If the alleged copyright infringement is found to be fraudulent, the image in question will be restored, the photopage will look like before, but nothing will happen to the accuser and they will be able to continue their fraud as long as they like.

     

    reply to this | link to this | view in thread ]

  4.  
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    Anonymous Coward, Jun 13th, 2012 @ 11:20am

    "If the alleged copyright infringement is found to be fraudulent [...]"

    Shouldn't that be "if the alleged copyright infringement claim is fraudulent"?

    After all, if the infringement itself is fraudulent, wouldn't that justify them taking it down?

     

    reply to this | link to this | view in thread ]

  5.  
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    jakerome (profile), Jun 13th, 2012 @ 11:40am

    Baby steps to the door, baby steps to the door...

    Definitely good news, even if 5 years overdue (c.v. Michael Crook v. Thomas Hawk). It is good for Yahoo!/Flickr to acknowledge their mistake & correct it. Makes me more confident that my photos won't be arbitrarily deleted.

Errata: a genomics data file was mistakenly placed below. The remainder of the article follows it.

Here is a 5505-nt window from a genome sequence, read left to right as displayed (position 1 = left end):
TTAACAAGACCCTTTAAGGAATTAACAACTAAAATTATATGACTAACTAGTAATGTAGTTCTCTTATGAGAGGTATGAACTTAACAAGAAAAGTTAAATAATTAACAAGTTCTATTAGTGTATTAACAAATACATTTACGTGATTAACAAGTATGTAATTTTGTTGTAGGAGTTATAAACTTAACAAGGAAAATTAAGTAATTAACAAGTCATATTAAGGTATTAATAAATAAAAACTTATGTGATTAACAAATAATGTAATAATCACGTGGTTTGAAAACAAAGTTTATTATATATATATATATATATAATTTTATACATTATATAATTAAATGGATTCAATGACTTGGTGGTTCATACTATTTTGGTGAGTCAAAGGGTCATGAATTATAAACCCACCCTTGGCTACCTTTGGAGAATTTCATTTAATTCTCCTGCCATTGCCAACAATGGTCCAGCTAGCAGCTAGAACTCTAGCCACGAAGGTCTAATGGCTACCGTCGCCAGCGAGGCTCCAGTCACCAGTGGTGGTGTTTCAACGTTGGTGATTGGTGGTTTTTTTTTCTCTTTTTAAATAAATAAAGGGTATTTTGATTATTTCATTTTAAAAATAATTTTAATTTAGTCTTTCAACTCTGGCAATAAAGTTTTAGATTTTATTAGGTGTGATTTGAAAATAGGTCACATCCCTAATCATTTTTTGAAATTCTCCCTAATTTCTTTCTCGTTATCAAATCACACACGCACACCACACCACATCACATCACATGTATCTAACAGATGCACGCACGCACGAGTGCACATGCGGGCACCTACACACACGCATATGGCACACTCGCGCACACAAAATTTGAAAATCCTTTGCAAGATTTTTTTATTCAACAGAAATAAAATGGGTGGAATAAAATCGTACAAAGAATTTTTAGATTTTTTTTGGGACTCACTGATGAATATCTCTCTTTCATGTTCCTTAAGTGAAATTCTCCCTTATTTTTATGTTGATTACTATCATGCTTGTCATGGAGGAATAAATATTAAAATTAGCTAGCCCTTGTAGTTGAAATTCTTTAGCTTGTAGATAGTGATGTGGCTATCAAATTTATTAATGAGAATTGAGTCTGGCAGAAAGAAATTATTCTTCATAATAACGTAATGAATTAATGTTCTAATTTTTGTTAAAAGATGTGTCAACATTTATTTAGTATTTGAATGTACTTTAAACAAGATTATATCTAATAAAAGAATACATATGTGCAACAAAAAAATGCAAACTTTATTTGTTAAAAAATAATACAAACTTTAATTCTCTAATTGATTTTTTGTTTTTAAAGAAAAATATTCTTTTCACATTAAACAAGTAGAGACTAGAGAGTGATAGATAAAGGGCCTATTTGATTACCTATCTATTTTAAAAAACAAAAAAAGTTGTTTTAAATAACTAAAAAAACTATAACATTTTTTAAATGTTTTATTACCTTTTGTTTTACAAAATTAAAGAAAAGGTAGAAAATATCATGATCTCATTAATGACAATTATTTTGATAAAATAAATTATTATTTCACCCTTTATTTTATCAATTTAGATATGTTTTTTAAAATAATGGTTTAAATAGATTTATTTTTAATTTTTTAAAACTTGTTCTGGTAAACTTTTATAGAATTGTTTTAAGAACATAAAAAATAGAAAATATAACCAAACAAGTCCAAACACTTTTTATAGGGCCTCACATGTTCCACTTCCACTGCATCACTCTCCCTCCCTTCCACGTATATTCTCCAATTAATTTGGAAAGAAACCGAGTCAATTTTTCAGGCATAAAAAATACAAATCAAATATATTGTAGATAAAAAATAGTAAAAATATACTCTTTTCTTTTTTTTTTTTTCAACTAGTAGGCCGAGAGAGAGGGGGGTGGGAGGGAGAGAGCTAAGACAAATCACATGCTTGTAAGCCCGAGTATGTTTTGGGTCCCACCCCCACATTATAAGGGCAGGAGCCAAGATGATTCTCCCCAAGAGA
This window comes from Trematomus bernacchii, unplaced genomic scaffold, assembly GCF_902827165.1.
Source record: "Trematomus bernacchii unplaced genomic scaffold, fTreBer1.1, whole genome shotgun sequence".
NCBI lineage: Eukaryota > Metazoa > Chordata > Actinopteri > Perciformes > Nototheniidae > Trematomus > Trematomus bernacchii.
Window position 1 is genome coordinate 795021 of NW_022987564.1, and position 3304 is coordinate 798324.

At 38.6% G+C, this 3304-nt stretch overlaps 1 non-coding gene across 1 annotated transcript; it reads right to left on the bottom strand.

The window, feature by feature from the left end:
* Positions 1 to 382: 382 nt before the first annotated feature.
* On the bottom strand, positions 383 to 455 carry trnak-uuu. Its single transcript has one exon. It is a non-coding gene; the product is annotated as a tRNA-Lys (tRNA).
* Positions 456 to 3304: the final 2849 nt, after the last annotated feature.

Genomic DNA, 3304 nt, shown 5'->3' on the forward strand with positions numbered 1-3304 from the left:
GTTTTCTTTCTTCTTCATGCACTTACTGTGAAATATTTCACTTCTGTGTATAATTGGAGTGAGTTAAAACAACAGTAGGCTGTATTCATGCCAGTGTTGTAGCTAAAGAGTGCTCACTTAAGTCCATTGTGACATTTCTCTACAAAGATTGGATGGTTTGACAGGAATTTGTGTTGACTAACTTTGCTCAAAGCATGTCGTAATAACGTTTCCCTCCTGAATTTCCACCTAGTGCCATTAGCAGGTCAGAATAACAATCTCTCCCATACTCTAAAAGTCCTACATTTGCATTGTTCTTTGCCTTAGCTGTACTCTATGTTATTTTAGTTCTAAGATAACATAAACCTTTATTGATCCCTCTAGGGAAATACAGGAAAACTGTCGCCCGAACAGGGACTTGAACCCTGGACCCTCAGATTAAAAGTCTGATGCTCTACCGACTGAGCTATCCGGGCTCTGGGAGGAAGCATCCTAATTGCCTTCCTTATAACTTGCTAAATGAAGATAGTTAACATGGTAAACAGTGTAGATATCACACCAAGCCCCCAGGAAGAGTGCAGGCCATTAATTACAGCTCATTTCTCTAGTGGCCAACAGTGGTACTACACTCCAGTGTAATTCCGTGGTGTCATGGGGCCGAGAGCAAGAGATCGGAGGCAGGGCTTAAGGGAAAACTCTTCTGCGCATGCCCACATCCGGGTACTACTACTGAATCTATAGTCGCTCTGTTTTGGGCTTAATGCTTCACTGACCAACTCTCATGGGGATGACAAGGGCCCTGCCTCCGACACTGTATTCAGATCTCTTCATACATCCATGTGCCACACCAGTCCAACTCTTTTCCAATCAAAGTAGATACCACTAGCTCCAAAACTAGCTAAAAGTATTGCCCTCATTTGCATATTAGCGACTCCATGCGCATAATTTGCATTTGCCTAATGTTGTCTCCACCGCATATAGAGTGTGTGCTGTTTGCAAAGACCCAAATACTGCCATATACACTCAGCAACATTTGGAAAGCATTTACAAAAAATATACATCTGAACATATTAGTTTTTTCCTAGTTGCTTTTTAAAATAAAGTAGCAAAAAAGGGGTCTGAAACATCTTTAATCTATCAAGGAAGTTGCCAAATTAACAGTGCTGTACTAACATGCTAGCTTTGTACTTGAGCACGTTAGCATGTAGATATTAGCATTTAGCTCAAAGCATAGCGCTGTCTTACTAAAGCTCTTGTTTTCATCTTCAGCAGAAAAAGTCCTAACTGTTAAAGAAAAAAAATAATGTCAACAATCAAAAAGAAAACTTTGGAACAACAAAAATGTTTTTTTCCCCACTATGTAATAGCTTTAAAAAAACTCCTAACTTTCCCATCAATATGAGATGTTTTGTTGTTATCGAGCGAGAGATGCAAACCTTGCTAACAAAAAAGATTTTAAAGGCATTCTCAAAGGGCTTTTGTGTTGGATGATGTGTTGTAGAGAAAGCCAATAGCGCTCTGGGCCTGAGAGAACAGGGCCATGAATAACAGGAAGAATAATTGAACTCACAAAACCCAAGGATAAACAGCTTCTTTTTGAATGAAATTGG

reply to this | link to this | view in thread ]

  6.  
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    DannyB (profile), Jun 13th, 2012 @ 12:35pm

    This is why we desperately need SOPA / ACTA / etc

    If companies like Flickr can unilaterally undermine Hollywood's ability to arbitrarily have your content permanently deleted upon mere accusation, then what recourse does Hollywood have other than police state measures?

     

    reply to this | link to this | view in thread ]

  7.  
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    Anonymous Coward, Jun 13th, 2012 @ 12:50pm

    Re: Megaupload

    Generally, if you have the content to upload today, you have it to upload tomorrow. I doubt that a free file sharing site is your only storage location for your valuable files.

     

    reply to this | link to this | view in thread ]

  8.  
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    JMT (profile), Jun 13th, 2012 @ 1:41pm

    Re: FTFY

    If Flickr really wanted to "benefit the whole Flickr community" they would add the words "...and the false DMCA claim will be reported to the relevant authorities" to the end of their statement.

     

    reply to this | link to this | view in thread ]

  9.